Yes, you read the title correctly. It’s perfectly okay if you had to re-read it. I know I did when I came across the source of this info! We all love it when we read technology news that makes us drop our jaws in awe. Sometimes it’s a different type of awe though. For example, learning about Google’s glasses was definitely amazing but honestly its not that “shocking” when you consider how far technology has come with smart phones and tablets. I think we all pictured something like that when we think of the future. Kind of like how back in the 80’s when people thought of the future, they pictured flying cars.
Reading about portraits printed with live grass, on the other hand, is more like a “Wait, what? Grass???” It is not something people would wonder about the future. Frankly, most people aren’t going to look at their lawns and think “Oh maybe someday I can grow a portrait made of grass!” – so upon reading this awesome article about Heather Ackroyd’s and Dan Harvey’s creations, one has to marvel at their cleverness (and determination!) to come up with this project.
It all started with an accident in 1990. Ackroyd and Harvey had been working on an art installation (not photography-related) which involved covering a room with grass. A ladder had been left against a wall during the installation exhibit and when it was time to break it down and clean up, they noticed that the grass beneath the ladder had been imprinted with a shadow of it and stayed yellow since it had not received any light. This led them to experiment with grass and light and the way the light projects onto the grass. After years of experimentation, they have now perfected the technique: They grow their installations in a dark room with a 2500-watt projector as the light source. The negatives used are very large and always projected onto a vertical wall in the darkroom because when grass is grown on a vertical wall, it does so in an upward direction; making the entire blade visible, rather than just the tips. A normal photograph takes under a minute to develop; a grass photograph will take about 8 days! The amount of light each section of grass gets is very well controlled so the grass that receives most light will contain the most chlorophyll, and therefore be the darkest. The grass that gets the least light will appear more yellow. The result of this is an interesting tonal range that is actually similar to black & white.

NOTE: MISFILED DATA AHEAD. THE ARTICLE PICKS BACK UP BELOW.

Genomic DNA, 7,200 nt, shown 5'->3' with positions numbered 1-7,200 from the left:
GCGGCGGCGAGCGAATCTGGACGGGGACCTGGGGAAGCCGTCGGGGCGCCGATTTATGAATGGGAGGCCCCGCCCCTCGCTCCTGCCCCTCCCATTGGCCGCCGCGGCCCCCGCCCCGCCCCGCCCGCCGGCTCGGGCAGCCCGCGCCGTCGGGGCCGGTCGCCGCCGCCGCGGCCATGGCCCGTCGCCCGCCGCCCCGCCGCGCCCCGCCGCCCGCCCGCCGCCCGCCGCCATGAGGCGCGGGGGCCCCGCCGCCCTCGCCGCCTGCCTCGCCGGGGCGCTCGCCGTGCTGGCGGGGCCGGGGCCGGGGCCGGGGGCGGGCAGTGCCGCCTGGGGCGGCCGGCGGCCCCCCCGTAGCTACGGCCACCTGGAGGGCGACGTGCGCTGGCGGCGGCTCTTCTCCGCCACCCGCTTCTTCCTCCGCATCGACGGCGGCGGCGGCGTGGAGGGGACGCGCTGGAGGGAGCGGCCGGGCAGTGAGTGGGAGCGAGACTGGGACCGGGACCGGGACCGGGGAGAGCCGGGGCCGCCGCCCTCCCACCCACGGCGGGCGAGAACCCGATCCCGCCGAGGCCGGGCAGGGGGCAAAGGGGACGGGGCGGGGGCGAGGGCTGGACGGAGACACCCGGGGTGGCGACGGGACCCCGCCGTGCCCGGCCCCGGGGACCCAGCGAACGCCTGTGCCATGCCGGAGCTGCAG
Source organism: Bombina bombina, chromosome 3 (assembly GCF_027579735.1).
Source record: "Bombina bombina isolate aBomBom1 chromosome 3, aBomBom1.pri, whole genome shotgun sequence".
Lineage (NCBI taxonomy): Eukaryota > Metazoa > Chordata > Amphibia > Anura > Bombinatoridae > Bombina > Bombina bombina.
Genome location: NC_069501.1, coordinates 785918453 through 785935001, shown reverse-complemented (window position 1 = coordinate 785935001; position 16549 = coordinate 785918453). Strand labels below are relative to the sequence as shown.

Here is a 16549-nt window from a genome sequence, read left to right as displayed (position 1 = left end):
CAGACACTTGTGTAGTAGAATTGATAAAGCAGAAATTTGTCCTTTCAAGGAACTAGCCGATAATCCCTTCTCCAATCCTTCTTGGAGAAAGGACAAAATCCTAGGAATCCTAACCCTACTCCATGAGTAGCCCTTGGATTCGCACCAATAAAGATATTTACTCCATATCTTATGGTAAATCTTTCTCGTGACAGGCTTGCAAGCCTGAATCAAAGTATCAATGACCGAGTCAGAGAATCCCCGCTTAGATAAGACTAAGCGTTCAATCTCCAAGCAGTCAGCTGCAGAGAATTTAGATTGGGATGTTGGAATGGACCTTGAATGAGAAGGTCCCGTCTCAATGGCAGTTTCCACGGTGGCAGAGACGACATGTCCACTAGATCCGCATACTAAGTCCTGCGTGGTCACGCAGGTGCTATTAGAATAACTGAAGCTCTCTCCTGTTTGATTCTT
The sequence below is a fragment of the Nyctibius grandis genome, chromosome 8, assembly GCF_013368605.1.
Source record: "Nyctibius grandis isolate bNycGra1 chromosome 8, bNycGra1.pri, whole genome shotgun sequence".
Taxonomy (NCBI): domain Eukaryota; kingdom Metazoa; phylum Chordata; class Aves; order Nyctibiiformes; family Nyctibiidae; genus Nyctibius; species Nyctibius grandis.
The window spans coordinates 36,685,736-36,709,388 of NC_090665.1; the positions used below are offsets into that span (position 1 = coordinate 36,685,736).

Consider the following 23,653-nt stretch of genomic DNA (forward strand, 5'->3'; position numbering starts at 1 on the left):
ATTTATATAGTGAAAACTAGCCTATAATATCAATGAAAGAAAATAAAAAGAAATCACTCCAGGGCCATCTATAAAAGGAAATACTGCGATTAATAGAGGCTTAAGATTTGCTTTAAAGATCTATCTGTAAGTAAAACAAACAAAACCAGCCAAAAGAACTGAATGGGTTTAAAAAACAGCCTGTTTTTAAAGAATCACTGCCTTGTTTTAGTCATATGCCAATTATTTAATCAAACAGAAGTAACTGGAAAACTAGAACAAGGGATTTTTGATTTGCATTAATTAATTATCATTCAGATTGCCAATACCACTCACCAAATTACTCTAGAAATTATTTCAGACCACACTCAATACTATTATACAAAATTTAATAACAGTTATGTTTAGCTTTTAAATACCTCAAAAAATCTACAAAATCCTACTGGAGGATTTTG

A natural issue with this process of grass portraits is the longevity of the piece. Ackroyd and Harvey were able to combat this issue by using “mutant” grass called Stay-Green, which retained its color long after it died. The longest piece they have had, using Stay-Green, in a show was 18 months. Also, even more impressively, they have had a piece last 5 years in their studio!
Almost all the photographs created are ones they have taken themselves. Regarding their work, Ackroyd says, “When you look at the pieces they are very ghostly…There is a real sense of presence, you really feel like that portrait is present and alive. And I think that is why people are bewitched by the pieces. I think we are very resistant to reducing it to a set of formulas because that would make it about how we do it, and really it’s about why we do it that interest us more.”
To us photographers, the beauty of Ackroyd & Harvey’s work, is that it reminds us of what Photography is and how it started: Experimentation and learning from mistakes can turn into something pretty amazing! Something that is becoming more and more important in today’s digital age.